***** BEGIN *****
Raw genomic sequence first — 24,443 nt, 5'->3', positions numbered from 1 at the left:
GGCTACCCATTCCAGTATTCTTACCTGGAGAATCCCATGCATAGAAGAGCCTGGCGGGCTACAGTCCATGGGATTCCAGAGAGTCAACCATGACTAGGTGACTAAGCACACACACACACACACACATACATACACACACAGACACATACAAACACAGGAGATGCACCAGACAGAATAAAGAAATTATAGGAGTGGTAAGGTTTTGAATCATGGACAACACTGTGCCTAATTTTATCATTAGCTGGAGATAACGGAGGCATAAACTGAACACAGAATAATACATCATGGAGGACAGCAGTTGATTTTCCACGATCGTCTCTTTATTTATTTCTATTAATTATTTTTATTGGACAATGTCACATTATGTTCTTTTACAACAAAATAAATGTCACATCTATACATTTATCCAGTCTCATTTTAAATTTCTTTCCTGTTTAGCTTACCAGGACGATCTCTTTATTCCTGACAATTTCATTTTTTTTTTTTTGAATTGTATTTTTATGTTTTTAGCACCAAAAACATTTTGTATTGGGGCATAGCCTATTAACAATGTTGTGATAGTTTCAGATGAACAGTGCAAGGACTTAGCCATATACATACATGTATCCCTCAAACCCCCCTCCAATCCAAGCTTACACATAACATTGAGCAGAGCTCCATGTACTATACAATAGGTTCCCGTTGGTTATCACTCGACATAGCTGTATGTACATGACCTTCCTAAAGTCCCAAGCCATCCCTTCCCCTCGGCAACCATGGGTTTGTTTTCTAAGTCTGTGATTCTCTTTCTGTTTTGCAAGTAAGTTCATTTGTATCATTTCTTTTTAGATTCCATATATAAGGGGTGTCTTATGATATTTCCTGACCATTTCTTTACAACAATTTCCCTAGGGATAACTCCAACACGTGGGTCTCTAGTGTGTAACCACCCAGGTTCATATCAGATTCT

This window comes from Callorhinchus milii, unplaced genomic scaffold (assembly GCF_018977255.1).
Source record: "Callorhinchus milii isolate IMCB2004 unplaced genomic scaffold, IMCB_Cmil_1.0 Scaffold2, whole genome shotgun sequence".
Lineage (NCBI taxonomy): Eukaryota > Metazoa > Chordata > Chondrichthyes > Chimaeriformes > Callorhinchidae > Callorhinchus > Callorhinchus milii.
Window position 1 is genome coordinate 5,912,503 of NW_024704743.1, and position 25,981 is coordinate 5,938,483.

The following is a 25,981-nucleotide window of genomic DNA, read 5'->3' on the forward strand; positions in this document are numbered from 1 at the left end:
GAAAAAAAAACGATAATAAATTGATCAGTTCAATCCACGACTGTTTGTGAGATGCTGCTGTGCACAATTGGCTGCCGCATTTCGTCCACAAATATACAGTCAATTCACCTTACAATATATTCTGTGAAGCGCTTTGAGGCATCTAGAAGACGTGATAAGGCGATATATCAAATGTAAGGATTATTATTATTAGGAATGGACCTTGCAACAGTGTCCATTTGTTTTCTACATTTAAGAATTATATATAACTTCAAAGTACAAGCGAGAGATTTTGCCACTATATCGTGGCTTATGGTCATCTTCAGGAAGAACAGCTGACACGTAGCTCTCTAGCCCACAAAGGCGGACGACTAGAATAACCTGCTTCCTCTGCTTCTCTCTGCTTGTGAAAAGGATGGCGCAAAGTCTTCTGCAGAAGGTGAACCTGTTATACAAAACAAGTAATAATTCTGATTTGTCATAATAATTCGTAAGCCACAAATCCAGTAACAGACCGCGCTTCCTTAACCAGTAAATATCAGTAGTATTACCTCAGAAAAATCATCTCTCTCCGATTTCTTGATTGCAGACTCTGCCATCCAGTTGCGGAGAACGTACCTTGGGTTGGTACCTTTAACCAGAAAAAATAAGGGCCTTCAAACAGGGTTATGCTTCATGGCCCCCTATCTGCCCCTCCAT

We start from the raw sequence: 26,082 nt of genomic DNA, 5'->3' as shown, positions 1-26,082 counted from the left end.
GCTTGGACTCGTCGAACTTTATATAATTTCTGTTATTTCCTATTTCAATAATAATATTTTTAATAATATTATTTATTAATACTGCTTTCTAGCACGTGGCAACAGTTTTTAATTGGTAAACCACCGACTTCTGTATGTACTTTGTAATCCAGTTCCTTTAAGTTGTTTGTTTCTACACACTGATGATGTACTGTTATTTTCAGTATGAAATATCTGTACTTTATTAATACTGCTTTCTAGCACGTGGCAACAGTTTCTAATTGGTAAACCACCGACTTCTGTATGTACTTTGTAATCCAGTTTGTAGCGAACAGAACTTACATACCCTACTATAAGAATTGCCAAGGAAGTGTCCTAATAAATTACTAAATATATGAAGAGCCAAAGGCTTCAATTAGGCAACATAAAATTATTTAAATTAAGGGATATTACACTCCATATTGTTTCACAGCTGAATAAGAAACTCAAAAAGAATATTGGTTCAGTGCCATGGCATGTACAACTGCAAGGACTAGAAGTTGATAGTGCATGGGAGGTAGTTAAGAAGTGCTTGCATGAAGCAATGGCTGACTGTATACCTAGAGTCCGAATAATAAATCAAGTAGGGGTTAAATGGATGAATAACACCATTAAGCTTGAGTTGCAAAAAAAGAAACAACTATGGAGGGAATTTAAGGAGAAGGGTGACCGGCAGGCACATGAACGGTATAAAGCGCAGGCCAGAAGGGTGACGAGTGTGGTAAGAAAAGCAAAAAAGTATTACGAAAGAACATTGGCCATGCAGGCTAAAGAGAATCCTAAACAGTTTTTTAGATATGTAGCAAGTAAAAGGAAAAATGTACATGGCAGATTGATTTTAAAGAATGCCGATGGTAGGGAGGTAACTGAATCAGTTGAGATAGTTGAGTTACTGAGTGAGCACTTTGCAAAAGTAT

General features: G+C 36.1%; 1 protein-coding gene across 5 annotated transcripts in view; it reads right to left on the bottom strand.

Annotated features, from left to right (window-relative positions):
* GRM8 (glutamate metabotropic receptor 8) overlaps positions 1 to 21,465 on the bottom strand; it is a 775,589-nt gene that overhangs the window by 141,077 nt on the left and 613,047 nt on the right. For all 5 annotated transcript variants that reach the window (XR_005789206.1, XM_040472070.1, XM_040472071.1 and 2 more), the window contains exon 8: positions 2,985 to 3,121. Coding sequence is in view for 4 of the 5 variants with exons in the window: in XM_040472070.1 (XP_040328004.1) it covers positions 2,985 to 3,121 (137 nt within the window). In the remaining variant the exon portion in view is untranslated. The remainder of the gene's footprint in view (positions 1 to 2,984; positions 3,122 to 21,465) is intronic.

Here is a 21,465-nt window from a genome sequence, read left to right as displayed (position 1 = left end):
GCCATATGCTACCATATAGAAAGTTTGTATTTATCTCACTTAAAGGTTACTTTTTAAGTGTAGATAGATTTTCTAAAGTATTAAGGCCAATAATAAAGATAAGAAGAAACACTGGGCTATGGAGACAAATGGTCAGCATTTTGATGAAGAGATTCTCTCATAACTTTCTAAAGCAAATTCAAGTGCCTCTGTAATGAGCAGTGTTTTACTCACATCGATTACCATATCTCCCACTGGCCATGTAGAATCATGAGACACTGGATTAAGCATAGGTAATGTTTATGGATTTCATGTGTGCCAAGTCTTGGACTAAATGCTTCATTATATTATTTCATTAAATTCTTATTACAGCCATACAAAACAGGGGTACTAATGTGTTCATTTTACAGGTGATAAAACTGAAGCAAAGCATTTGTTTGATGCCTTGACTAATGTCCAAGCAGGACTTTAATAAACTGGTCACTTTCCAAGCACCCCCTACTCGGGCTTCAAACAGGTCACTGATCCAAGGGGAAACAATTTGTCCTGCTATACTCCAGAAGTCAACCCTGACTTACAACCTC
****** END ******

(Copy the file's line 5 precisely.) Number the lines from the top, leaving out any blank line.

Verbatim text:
Lineage (NCBI taxonomy): Eukaryota > Metazoa > Chordata > Chondrichthyes > Chimaeriformes > Callorhinchidae > Callorhinchus > Callorhinchus milii.